Writer Kieran Hurley and director Finn den Hertog bring Henrik Ibsen into the 21st century with an electric retelling of An Enemy of the People, simply titled The Enemy. The setting is an unnamed Scottish town, but the kind most readers will be familiar with – the ‘once proud’ variety of industrial town now sunken into multi-generational poverty.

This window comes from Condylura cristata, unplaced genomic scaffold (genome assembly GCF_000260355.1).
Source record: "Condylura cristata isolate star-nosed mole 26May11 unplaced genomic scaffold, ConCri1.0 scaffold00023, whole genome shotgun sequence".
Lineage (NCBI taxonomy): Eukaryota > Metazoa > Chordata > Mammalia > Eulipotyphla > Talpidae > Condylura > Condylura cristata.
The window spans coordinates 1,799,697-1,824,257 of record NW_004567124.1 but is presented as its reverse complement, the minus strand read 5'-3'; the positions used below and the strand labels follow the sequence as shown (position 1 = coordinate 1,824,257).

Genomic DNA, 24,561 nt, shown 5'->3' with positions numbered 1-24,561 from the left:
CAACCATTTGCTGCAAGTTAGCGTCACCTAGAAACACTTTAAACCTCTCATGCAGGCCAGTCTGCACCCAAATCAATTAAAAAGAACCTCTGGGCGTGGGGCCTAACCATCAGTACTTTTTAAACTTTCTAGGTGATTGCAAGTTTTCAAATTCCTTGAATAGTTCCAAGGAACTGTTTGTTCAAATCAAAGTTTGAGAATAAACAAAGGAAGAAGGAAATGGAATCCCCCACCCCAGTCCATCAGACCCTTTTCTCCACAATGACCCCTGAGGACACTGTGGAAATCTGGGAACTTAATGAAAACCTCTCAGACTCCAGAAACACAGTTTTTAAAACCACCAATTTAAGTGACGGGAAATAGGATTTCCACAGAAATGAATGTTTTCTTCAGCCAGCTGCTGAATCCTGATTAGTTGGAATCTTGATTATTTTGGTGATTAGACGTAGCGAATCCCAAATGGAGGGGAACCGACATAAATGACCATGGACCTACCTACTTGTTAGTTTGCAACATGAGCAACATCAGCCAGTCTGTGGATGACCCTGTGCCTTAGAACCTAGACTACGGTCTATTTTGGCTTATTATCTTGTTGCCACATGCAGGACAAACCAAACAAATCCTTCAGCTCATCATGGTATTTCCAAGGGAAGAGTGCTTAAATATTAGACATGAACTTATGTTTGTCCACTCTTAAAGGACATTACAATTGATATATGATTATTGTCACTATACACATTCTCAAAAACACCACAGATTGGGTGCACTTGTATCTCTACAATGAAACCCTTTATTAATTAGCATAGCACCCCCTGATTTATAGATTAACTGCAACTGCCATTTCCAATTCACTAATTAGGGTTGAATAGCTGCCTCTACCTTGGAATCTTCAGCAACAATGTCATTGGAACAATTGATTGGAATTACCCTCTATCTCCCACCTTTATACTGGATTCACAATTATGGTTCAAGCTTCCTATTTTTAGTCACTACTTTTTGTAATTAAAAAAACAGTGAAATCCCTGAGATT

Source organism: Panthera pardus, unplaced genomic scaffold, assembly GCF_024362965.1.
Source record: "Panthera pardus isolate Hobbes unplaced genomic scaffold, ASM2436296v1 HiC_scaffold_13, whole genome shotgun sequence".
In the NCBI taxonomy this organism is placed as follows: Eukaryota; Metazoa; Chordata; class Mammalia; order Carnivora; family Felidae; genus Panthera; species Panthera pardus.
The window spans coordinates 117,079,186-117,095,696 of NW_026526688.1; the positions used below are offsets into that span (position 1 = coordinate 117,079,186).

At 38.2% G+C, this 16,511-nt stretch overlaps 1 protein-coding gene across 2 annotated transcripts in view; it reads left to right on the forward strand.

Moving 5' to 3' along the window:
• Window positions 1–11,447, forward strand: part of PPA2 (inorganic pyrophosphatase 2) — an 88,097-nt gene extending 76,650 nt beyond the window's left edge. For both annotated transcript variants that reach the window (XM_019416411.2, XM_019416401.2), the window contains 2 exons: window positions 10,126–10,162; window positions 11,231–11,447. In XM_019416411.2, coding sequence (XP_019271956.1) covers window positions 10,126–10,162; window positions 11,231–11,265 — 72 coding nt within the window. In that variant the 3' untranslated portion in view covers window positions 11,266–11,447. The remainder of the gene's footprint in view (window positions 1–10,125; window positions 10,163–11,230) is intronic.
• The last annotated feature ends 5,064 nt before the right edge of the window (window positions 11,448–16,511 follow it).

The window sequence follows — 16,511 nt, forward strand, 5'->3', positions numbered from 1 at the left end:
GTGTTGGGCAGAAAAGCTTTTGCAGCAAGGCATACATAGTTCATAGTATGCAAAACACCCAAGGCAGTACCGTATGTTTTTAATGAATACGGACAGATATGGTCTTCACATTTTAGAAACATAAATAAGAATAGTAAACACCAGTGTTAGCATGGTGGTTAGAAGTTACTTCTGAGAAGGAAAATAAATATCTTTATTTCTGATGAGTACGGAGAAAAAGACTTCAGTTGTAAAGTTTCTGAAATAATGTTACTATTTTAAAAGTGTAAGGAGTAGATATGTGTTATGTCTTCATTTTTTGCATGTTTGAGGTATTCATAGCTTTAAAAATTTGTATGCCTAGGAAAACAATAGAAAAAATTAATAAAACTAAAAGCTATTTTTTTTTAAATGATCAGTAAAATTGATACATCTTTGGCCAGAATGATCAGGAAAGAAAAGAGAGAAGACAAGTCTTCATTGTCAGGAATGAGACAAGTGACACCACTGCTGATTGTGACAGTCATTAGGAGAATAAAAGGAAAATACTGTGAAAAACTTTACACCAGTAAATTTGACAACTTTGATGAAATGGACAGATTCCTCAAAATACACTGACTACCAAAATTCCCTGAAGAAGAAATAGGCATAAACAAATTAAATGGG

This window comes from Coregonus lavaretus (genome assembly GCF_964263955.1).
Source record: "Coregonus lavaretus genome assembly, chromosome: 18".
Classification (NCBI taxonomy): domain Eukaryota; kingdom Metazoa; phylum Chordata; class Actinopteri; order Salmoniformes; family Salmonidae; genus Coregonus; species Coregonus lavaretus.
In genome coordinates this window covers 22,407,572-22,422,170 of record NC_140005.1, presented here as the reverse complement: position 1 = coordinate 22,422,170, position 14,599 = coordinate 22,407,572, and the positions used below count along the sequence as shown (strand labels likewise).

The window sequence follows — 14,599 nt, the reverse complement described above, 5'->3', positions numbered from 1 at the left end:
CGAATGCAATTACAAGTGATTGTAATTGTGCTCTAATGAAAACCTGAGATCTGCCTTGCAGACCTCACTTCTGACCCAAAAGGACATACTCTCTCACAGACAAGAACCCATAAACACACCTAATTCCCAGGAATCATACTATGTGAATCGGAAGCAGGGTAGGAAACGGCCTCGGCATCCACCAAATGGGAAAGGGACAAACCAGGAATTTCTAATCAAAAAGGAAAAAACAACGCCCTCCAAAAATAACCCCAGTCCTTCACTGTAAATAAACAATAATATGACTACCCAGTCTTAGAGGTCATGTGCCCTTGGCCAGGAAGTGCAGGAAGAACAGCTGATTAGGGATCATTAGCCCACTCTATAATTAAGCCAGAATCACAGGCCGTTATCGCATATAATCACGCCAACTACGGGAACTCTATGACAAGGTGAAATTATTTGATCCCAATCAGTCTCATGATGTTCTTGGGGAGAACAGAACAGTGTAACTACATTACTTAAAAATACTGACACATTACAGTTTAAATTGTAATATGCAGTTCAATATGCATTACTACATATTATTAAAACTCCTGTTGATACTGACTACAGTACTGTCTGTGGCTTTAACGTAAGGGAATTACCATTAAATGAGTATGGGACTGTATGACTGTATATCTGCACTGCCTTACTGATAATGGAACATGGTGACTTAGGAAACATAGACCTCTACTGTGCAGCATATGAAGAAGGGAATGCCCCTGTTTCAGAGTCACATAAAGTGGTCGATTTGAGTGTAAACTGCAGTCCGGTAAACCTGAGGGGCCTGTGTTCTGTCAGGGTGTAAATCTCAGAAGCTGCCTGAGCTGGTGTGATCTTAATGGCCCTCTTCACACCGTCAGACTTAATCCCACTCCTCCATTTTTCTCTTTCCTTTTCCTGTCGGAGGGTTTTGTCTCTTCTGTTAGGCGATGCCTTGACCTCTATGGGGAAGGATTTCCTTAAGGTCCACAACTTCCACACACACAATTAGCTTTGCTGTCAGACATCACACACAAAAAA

Adam is the true story of Adam Kashmiry, a young transgender man born in Alexandria, Egypt, who sought asylum in Glasgow to live safely as his authentic self. Adam has existed in various forms, including a Fringe production with only two actors. The version streaming on iPlayer, directed by Cora Bissett and Louise Lockwood, has been adapted from a stage play to a “theatrical on-screen drama”. Over the course of an hour, we watch Adam’s agonising search for a resolution to the trap in which he has been placed: no gender clinic will help him transition until he has been granted asylum, but he will not be granted asylum unless he can “prove” he is a trans man. Warm, uncompromising, funny, heart-breaking and above all human, Adam is an emotional tour-de-force.